08.07.2012
By Terry Flanagan

JOBS Act Generates Jitters

Some hedge funds are gearing up for new regulations that have the potential of redefining the manner in which they raise capital and market themselves to investors.

The Jumpstart Our Business Startups Act (JOBS Act), which President Obama signed into law on April 5, 2012, will ease restrictions on private offerings conducted under various exemptions provided under securities law, and allow firms to avoid the registration and disclosure obligations under the Securities Exchange act.

“Internally, we’ve viewed the JOBS Act as something of potentially huge importance, especially for firms with smaller assets under management,” said Pratik Sharma, managing director at Atyant Capital. “That said, we’ve been reading lots of conflicting things about the legislation and it is too soon in our mind to move aggressively in one direction.”

Although subject to final rulemaking by the SEC, the changes contemplated by the JOBS Act are likely to have a significant impact on the manner in which private funds attract investment capital.

In addition to eliminating the ban on general solicitation, the JOBS Act provides an exemption from broker-dealer registration for platforms that permit participants advertise, solicit, negotiate, and enter into transactions in Registration D offerings.

However, such so-called crowd funding platforms may neither receive nor have possession of customer funds or securities in connection with transactions over the platforms.

“Such exchange platforms also could facilitate capital-raising efforts, as well as provide an alternative means of liquidity for investors in private funds,” said Richard Heller, partner in the corporate transactions and securities practice at Thompson Hine.

Private funds, in conducting solicitations, rely on certain exemptions provided under the ’40 Investment Act and the ’33 Securities Act.

But in relying on these exemptions, funds are currently limited in the manner in which their securities may be offered.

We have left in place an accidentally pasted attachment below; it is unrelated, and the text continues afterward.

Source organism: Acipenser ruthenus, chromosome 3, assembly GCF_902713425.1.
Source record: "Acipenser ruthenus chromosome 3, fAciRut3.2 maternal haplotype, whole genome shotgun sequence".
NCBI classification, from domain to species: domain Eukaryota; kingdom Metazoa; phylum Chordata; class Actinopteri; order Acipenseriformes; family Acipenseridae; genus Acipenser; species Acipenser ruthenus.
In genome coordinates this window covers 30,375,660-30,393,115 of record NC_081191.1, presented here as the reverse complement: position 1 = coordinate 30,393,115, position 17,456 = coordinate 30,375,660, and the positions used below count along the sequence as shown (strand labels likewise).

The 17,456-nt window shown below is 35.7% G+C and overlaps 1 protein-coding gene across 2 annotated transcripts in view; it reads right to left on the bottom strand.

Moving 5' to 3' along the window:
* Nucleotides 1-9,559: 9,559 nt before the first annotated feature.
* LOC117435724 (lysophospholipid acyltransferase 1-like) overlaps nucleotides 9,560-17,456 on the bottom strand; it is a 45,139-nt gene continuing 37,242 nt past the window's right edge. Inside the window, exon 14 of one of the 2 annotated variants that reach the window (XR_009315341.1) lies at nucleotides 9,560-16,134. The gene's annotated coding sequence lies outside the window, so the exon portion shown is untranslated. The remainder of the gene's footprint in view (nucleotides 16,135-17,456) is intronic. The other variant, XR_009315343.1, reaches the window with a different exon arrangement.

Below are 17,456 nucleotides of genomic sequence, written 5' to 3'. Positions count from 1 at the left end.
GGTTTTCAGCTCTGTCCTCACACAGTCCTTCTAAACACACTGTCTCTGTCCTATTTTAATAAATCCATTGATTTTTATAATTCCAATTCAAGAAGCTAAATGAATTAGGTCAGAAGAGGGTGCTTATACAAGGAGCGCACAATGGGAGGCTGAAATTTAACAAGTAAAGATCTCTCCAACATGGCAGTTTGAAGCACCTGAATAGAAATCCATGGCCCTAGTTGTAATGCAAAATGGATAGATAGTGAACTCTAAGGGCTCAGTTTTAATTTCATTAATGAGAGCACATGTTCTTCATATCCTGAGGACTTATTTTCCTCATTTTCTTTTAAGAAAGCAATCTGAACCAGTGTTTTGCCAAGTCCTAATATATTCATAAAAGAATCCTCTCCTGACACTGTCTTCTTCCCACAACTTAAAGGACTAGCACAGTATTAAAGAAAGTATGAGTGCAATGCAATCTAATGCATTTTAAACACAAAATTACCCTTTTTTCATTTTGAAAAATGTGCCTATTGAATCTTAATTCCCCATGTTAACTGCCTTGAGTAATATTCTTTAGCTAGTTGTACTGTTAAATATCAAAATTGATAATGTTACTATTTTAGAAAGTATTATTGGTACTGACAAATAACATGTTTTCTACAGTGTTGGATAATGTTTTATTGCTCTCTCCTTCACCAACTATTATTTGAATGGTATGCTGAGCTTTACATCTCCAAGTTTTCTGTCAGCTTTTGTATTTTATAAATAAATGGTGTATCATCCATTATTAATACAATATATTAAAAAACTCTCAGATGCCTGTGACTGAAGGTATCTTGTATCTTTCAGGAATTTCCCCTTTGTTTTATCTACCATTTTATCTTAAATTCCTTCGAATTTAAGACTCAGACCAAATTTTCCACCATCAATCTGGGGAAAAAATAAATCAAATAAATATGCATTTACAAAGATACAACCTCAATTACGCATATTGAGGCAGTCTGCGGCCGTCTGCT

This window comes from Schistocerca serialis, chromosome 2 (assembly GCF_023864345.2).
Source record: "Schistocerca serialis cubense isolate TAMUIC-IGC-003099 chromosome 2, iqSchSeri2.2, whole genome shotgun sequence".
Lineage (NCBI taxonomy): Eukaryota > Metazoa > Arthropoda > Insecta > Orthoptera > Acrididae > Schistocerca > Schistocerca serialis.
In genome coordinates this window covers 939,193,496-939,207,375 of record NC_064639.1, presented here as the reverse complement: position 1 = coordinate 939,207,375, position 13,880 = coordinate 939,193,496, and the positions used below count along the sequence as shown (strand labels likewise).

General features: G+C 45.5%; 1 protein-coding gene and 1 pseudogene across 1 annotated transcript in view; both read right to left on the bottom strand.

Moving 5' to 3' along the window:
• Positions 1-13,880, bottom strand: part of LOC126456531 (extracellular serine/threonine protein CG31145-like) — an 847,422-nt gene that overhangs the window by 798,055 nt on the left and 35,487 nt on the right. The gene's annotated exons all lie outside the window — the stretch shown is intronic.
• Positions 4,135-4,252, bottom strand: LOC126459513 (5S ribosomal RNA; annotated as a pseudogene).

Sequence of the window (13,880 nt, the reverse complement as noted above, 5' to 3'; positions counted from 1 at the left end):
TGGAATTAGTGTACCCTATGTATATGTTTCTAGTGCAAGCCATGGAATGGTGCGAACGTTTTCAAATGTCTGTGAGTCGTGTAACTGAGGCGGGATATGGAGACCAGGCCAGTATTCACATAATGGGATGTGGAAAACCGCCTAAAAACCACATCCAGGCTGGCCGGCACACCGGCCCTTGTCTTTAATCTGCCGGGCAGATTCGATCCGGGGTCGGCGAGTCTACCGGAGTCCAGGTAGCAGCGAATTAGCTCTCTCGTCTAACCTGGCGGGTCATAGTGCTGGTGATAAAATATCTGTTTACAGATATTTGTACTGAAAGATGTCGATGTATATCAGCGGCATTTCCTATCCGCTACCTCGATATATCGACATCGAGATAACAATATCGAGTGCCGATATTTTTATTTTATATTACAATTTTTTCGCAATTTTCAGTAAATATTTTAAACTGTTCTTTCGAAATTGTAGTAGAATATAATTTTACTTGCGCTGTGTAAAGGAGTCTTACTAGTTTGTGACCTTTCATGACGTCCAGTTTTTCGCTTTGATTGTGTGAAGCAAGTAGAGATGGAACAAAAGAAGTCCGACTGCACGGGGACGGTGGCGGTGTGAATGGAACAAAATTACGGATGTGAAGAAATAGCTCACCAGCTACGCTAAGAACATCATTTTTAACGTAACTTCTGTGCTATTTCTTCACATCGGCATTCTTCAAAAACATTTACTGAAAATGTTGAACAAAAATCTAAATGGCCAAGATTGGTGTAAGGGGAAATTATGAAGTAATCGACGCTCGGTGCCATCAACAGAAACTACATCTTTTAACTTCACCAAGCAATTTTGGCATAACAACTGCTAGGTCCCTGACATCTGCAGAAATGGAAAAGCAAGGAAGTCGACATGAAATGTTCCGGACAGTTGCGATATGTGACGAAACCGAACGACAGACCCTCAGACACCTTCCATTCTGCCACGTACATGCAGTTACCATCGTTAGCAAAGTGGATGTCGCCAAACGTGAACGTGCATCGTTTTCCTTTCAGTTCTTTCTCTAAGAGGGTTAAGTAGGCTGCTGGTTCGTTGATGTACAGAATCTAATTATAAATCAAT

In particular, they are prohibited from conducting offering though means of a general solicitation.

“Thus, private funds have been prohibited from advertising or contacting potential investors other than those with whom either the manager of the fund or any third-party placement agent has a preexisting relationship,” said Heller.

In theory, the removal of the general solicitation restrictions will permit funds to approach a wider audience when seeking investors using a variety of media, including print and electronic communications, which previously had not been possible.

“We do think this would be a new and effective medium to interact with prospects,” said Sharma. “In high value, high ticket sales, the personal touch is very much required. That said, while people aren’t likely to use their PayPal accounts to make investments in alternatives, the ability to interact with a larger group of prospects is enhanced.”

It’s not clear how the JOBS Act will actually impact the nature of communications between funds and investors.

“Currently, we do offer general opinions without discussing specific positions or investments,” Sharma said. “Even if legislative changes occurred, it is unlikely we would discuss details on specific investments.”

The JOBS Act increases the holder of record threshold, at or above which an issuer is required to register such securities, from 500 persons to 2,000 persons, and increases the total assets threshold from $1 million to $10 million.

However, the SEC has previously exempted the equity securities of issuers having less than $10 million in total AUM from registration.

“Thus, as a piratical matter, the asset threshold remains unchanged,” said Heller of Thompson Hine.

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